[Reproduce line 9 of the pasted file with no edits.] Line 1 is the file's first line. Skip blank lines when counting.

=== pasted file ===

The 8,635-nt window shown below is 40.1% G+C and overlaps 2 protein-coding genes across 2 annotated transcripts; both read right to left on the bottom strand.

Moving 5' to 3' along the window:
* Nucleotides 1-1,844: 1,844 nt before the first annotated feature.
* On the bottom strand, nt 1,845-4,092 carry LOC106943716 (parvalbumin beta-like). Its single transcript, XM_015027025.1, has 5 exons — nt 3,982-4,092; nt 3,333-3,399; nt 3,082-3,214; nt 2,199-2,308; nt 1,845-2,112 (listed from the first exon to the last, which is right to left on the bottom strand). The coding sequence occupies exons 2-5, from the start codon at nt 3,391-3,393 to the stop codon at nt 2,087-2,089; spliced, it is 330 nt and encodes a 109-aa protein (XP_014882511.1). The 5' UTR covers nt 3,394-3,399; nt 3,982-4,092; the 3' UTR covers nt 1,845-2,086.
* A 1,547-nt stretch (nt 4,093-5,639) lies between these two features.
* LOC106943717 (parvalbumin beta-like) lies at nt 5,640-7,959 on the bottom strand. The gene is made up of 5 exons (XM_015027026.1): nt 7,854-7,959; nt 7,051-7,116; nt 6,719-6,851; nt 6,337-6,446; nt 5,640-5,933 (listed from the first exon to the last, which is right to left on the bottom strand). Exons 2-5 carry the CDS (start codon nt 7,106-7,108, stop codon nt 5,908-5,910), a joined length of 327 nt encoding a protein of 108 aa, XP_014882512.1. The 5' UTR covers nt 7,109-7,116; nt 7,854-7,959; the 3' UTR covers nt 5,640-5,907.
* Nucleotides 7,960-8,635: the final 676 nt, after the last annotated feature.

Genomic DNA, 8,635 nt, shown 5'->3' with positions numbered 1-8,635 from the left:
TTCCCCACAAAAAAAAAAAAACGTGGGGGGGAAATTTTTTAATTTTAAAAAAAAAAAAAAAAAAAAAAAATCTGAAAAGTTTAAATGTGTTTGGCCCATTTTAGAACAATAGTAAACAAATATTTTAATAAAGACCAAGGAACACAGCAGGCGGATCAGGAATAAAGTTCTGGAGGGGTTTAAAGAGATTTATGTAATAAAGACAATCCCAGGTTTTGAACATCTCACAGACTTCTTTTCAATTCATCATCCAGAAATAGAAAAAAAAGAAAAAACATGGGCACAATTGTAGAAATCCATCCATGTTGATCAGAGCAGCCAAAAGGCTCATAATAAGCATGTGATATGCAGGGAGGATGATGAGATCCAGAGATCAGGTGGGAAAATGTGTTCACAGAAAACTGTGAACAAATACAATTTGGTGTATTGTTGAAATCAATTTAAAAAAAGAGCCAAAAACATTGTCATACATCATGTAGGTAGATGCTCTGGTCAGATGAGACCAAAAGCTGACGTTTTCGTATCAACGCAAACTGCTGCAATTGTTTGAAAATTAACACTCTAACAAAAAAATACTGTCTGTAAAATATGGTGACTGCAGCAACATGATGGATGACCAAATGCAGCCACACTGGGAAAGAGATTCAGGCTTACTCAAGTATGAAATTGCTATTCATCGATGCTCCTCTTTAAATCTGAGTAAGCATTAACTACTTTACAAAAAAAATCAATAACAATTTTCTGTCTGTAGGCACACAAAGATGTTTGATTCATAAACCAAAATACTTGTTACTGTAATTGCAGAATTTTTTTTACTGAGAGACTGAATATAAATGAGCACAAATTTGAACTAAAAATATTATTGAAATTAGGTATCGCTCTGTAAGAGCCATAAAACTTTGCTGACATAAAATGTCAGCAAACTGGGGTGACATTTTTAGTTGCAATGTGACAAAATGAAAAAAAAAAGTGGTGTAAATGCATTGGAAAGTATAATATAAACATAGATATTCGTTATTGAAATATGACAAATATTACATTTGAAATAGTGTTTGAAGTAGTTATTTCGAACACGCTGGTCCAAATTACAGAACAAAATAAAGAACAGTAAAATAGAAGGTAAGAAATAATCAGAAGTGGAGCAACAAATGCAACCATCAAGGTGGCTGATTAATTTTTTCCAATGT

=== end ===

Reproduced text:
TTCCCCACAAAAAAAAAAAAACGTGGGGGGGAAATTTTTTAATTTTAAAAAAAAAAAAAAAAAAAAAAAATCTGAAAAGTTTAAATGTGTTTGGCCCATTTTAGAACAATAGTAAACAAATATTTTAATAAAGACCAAGGAACACAGCAGGCGGATCAGGAATAAAGTTCTGGAGGGGTTTAAAGAGATTTATGTAATAAAGACAATCCCAGGTTTTGAACATCTCACAGACTTCTTTTCAATTCATCATCCAGAAATAGAAAAAAAAGAAAAAACATGGGCACAATTGTAGAAATCCATCCATGTTGATCAGAGCAGCCAAAAGGCTCATAATAAGCATGTGATATGCAGGGAGGATGATGAGATCCAGAGATCAGGTGGGAAAATGTGTTCACAGAAAACTGTGAACAAATACAATTTGGTGTATTGTTGAAATCAATTTAAAAAAAGAGCCAAAAACATTGTCATACATCATGTAGGTAGATGCTCTGGTCAGATGAGACCAAAAGCTGACGTTTTCGTATCAACGCAAACTGCTGCAATTGTTTGAAAATTAACACTCTAACAAAAAAATACTGTCTGTAAAATATGGTGACTGCAGCAACATGATGGATGACCAAATGCAGCCACACTGGGAAAGAGATTCAGGCTTACTCAAGTATGAAATTGCTATTCATCGATGCTCCTCTTTAAATCTGAGTAAGCATTAACTACTTTACAAAAAAAATCAATAACAATTTTCTGTCTGTAGGCACACAAAGATGTTTGATTCATAAACCAAAATACTTGTTACTGTAATTGCAGAATTTTTTTTACTGAGAGACTGAATATAAATGAGCACAAATTTGAACTAAAAATATTATTGAAATTAGGTATCGCTCTGTAAGAGCCATAAAACTTTGCTGACATAAAATGTCAGCAAACTGGGGTGACATTTTTAGTTGCAATGTGACAAAATGAAAAAAAAAAGTGGTGTAAATGCATTGGAAAGTATAATATAAACATAGATATTCGTTATTGAAATATGACAAATATTACATTTGAAATAGTGTTTGAAGTAGTTATTTCGAACACGCTGGTCCAAATTACAGAACAAAATAAAGAACAGTAAAATAGAAGGTAAGAAATAATCAGAAGTGGAGCAACAAATGCAACCATCAAGGTGGCTGATTAATTTTTTCCAATGT